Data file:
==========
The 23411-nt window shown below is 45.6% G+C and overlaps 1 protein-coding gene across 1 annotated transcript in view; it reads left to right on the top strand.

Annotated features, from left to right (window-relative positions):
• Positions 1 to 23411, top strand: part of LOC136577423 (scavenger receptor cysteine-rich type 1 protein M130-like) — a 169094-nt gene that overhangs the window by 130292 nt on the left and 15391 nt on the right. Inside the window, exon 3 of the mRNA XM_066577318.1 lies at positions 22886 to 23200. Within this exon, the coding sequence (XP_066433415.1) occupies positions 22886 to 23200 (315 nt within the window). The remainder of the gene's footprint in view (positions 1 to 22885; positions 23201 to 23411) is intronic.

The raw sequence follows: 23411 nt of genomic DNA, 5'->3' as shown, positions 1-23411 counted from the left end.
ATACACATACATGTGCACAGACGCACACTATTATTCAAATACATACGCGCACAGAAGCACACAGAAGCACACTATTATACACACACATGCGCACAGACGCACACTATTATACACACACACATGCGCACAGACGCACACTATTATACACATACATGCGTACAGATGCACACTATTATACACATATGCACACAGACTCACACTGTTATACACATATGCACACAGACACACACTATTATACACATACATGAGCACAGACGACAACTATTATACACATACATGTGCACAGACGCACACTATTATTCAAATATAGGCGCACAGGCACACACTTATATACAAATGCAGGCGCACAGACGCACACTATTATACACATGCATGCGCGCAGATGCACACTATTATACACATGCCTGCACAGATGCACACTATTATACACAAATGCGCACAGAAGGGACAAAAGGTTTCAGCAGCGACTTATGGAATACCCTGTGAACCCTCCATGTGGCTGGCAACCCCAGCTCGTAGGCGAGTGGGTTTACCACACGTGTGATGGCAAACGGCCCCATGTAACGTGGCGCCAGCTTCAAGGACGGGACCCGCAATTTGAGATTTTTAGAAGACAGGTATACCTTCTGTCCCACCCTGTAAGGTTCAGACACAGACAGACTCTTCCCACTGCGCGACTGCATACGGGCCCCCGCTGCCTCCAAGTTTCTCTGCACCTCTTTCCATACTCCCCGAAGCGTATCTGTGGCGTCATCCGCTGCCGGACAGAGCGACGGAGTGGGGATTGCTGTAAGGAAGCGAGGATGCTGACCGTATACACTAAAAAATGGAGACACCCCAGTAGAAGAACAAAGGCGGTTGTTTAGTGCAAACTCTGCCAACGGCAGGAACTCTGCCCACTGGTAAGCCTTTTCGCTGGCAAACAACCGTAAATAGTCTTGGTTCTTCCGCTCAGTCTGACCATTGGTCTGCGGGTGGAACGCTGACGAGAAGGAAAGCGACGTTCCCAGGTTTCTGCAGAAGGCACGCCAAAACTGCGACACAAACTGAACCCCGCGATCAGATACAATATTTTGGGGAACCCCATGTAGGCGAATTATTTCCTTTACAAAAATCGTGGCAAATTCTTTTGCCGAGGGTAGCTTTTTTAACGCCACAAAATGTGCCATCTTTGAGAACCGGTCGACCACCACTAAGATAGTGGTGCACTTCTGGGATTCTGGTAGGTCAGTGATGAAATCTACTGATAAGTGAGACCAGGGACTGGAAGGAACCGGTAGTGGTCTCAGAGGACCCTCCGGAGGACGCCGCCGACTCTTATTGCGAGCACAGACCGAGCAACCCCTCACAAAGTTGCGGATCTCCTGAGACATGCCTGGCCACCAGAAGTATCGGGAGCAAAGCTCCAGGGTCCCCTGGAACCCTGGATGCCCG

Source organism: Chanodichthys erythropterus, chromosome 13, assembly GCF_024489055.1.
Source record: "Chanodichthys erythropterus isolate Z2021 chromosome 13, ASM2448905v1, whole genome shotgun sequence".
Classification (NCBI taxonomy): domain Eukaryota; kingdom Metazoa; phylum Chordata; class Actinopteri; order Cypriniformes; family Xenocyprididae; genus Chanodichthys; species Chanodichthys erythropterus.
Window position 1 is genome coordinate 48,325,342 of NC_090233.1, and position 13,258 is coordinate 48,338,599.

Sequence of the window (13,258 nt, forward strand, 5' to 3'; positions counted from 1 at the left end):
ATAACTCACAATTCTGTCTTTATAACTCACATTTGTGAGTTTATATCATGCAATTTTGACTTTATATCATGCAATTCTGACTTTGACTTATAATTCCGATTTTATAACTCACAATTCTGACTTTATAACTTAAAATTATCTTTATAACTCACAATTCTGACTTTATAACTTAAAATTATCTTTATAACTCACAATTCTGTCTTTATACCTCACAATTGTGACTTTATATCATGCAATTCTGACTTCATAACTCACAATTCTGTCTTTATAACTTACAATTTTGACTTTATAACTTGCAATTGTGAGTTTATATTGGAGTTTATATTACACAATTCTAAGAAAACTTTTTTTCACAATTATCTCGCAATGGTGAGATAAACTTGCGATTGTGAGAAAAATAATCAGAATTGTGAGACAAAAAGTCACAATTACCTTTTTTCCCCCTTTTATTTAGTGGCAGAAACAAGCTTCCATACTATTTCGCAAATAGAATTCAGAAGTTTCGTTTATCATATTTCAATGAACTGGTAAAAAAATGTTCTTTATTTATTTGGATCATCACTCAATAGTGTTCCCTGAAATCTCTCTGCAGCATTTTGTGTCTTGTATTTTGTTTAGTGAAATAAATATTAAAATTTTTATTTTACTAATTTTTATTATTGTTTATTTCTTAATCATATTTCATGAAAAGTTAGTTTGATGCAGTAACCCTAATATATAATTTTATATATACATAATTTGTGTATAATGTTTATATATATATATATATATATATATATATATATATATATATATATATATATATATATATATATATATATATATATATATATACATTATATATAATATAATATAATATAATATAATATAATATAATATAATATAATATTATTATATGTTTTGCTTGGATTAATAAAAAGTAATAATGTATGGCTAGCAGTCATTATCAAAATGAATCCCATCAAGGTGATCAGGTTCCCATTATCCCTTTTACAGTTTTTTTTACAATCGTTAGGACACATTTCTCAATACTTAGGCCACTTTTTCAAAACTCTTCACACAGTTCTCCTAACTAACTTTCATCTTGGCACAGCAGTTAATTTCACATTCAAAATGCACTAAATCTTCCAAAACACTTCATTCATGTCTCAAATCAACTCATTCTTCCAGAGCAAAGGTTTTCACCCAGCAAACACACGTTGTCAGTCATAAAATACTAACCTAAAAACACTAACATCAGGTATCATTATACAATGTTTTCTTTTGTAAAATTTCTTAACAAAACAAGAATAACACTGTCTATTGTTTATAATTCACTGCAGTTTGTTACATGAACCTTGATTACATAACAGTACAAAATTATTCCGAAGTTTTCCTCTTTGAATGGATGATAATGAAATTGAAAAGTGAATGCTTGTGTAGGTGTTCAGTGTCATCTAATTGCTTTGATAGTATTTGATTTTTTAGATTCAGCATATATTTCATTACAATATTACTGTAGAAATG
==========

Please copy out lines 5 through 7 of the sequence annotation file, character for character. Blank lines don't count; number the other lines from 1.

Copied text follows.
ATACACATACATGTGCACAGACGCACACTATTATTCAAATACATACGCGCACAGAAGCACACAGAAGCACACTATTATACACACACATGCGCACAGACGCACACTATTATACACACACACATGCGCACAGACGCACACTATTATACACATACATGCGTACAGATGCACACTATTATACACATATGCACACAGACTCACACTGTTATACACATATGCACACAGACACACACTATTATACACATACATGAGCACAGACGACAACTATTATACACATACATGTGCACAGACGCACACTATTATTCAAATATAGGCGCACAGGCACACACTTATATACAAATGCAGGCGCACAGACGCACACTATTATACACATGCATGCGCGCAGATGCACACTATTATACACATGCCTGCACAGATGCACACTATTATACACAAATGCGCACAGAAGGGACAAAAGGTTTCAGCAGCGACTTATGGAATACCCTGTGAACCCTCCATGTGGCTGGCAACCCCAGCTCGTAGGCGAGTGGGTTTACCACACGTGTGATGGCAAACGGCCCCATGTAACGTGGCGCCAGCTTCAAGGACGGGACCCGCAATTTGAGATTTTTAGAAGACAGGTATACCTTCTGTCCCACCCTGTAAGGTTCAGACACAGACAGACTCTTCCCACTGCGCGACTGCATACGGGCCCCCGCTGCCTCCAAGTTTCTCTGCACCTCTTTCCATACTCCCCGAAGCGTATCTGTGGCGTCATCCGCTGCCGGACAGAGCGACGGAGTGGGGATTGCTGTAAGGAAGCGAGGATGCTGACCGTATACACTAAAAAATGGAGACACCCCAGTAGAAGAACAAAGGCGGTTGTTTAGTGCAAACTCTGCCAACGGCAGGAACTCTGCCCACTGGTAAGCCTTTTCGCTGGCAAACAACCGTAAATAGTCTTGGTTCTTCCGCTCAGTCTGACCATTGGTCTGCGGGTGGAACGCTGACGAGAAGGAAAGCGACGTTCCCAGGTTTCTGCAGAAGGCACGCCAAAACTGCGACACAAACTGAACCCCGCGATCAGATACAATATTTTGGGGAACCCCATGTAGGCGAATTATTTCCTTTACAAAAATCGTGGCAAATTCTTTTGCCGAGGGTAGCTTTTTTAACGCCACAAAATGTGCCATCTTTGAGAACCGGTCGACCACCACTAAGATAGTGGTGCACTTCTGGGATTCTGGTAGGTCAGTGATGAAATCTACTGATAAGTGAGACCAGGGACTGGAAGGAACCGGTAGTGGTCTCAGAGGACCCTCCGGAGGACGCCGCCGACTCTTATTGCGAGCACAGACCGAGCAACCCCTCACAAAGTTGCGGATCTCCTGAGACATGCCTGGCCACCAGAAGTATCGGGAGCAAAGCTCCAGGGTCCCCTGGAACCCTGGATGCCCG

Source organism: Chanodichthys erythropterus, chromosome 13, assembly GCF_024489055.1.
Source record: "Chanodichthys erythropterus isolate Z2021 chromosome 13, ASM2448905v1, whole genome shotgun sequence".